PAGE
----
I could find the thing about Cherry Tree if I were so inclined. The fact that I'm not all that inclined, though, probably is the thing. "There isn't a review" becomes the review. I can get away with it once, maybe twice, by turning that idea into an essay on the larger problem of indifference when trying to discuss a movie, but there's not much repeat value in such a reaction. And yet it's a completely valid reaction to have, as it's on the spectrum of the ways in which we respond to art. It just doesn't make for very interesting writing, much less interesting reading. I prefer to talk about movies with some sort of passion. Indifference is passion's enemy.

Lately I've thought a lot about why certain movies work for us and do nothing for other people (and vice versa). As I said, I have tried to become better about the way I talk about movies since starting this site over five years ago, recognizing that there is an almost limitless range of responses to a movie outside of my own. It's why I've tried to stop subscribing to the idea that there are bad movies and good movies -- there are only movies I like and movies I don't. I may still use those words, but only in the context of the unspoken "In my opinion..." (and because I'm the one writing, the implication is that it is always my opinion and therefore redundant to state it as such). When a lot of people like a movie, we tend to classify it as "good." The inverse is also true, but there is no such thing as an absolute when we talk about movies. The only way to argue that a movie is definitively, objectively "bad" is to be sure that literally not one person likes it. Spoiler alert: that movie does not exist. Every movie is on someone somewhere's list of favorites.

Sure, there are criteria against which we typically measure standards of good and bad. We can talk about the technical merits of a movie or its screenplay or the performances. Never mind that those are basically subjective too; all that shit breaks down as soon as a movie that doesn't adhere to the usual notions of quality in these areas makes a person feel something. That emotional response, if strong enough, is worth more than any of the other criteria. And as soon as a movie that many would label as objectively bad speaks to someone, its badness is no longer objective. Now it's dependent on the individual.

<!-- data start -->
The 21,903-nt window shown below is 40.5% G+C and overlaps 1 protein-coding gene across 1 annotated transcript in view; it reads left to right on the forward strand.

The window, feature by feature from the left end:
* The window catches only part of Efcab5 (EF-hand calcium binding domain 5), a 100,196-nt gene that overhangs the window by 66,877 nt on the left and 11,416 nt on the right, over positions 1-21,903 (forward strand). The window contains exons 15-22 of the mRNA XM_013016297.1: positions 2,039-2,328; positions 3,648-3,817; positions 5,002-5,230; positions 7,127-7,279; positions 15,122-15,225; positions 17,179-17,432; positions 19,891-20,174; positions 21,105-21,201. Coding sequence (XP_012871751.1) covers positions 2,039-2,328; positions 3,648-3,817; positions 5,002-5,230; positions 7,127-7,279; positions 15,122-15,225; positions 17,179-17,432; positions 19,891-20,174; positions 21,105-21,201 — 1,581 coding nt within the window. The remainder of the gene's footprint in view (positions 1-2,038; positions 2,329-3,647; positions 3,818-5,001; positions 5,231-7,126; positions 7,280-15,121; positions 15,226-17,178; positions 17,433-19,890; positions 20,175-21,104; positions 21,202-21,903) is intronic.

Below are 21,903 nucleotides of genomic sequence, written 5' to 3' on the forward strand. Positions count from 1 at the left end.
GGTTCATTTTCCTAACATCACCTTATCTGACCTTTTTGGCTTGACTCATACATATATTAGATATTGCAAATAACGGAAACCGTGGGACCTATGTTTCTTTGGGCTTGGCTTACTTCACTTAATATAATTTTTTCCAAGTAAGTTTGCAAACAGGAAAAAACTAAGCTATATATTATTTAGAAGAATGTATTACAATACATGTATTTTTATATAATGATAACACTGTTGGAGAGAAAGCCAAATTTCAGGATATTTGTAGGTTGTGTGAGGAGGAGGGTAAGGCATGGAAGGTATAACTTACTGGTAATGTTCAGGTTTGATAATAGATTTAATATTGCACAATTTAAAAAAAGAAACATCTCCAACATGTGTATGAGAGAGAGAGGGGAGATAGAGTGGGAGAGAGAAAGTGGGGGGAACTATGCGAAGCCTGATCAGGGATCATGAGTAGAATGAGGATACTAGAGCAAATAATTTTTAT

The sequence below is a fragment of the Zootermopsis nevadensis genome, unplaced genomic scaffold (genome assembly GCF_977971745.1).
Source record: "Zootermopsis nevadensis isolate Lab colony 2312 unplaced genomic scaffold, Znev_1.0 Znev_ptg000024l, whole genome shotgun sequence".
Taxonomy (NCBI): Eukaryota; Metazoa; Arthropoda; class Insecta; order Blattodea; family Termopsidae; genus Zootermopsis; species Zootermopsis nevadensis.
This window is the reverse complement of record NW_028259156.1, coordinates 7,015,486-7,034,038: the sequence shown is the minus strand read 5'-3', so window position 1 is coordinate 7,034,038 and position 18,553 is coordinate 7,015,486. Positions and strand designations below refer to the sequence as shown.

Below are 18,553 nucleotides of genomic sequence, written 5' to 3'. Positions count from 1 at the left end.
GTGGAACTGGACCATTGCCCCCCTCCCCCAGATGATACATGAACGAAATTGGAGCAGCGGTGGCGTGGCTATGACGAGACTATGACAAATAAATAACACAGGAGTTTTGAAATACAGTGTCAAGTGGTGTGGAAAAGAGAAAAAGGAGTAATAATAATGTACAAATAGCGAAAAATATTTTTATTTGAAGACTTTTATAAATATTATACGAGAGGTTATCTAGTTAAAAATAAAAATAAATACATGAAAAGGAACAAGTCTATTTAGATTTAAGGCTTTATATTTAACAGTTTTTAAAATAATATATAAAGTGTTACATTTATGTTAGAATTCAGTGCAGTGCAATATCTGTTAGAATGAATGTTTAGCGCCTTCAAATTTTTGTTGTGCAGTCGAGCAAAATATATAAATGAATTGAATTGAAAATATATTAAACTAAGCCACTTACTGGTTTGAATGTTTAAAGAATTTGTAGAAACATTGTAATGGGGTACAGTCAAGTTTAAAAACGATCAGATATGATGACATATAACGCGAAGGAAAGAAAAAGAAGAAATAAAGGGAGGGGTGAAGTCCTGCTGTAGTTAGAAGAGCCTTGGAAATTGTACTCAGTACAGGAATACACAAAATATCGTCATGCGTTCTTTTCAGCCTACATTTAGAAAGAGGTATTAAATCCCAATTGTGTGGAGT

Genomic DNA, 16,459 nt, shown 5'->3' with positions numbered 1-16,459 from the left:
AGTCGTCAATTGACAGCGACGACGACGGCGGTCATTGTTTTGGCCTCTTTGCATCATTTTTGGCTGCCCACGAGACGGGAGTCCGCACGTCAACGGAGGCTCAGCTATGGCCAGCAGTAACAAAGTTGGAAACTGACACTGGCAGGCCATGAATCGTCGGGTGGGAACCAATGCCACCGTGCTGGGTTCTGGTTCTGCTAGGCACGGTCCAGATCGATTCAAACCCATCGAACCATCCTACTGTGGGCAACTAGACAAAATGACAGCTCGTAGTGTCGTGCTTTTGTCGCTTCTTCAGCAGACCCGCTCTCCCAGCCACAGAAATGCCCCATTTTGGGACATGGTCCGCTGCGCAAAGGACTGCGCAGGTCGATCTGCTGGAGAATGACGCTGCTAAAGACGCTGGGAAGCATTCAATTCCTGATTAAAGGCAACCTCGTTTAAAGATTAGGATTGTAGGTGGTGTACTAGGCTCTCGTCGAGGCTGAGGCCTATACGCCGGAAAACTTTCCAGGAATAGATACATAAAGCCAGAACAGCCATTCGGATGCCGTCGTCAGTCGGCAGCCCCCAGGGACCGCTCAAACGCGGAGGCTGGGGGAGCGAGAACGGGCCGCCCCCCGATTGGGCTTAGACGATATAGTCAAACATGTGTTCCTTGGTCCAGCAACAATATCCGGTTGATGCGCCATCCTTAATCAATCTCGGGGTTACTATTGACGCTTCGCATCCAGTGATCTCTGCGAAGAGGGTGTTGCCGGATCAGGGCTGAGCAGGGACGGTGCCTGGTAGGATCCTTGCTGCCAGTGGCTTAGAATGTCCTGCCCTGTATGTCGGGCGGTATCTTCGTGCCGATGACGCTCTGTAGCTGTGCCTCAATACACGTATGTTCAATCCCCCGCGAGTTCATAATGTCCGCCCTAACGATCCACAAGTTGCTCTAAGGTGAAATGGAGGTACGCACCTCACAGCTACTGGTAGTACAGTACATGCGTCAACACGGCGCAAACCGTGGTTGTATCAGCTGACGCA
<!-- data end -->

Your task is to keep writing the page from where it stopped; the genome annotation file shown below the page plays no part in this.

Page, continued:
It's like this: every movie is like a filmmaker standing on stage and throwing a bucket of paint out at the audience. The paint is going to get all over some people, covering them from head to toe. Others will just end up with a few spots here and there -- some things connect, but they remain mostly unchanged. Still others get nothing on them. We cannot judge the people who wind up covered in paint any more than we can judge those who walk away spotless. This, unfortunately, is what so much of the conversation about film has come down to (especially on Twitter and social media, where many people are the worst). We laugh at the people covered in paint instead of asking them to hear the story about how they wound up with so much on them. That, to me, is the conversation worth having.

So Cherry Tree didn't do it for me, even though there are things I liked about it: there is some effective imagery, Anna Walton makes for a very sexy murderous witch, Battrick is a sympathetic lead and one moment near the end is shockingly transgressive (which means, of course, that the movie won't have the courage to follow through on what it shows us). It's also somewhat clunky and features one of the most unintentionally funny and terrible finals shots of a movie in recent memory. It's so bad that we end the movie feeling like it was a lot worse than it actually was.

These are specifics, though, and I still don't have a broader sense of my reactions to the movie as a whole. That's because I don't really have a reaction to the movie as a whole. I could write a review that's wishy-washy and say "this stuff is good but this stuff is bad" and you could decide for yourself if you wanted to give the film a shot based on what I said. Hopefully you still will, even though I've gone on and on about my ambivalence toward it. The most difficult reviews to write are the movies for which I feel very little, even if they deserve to be talked about all the same.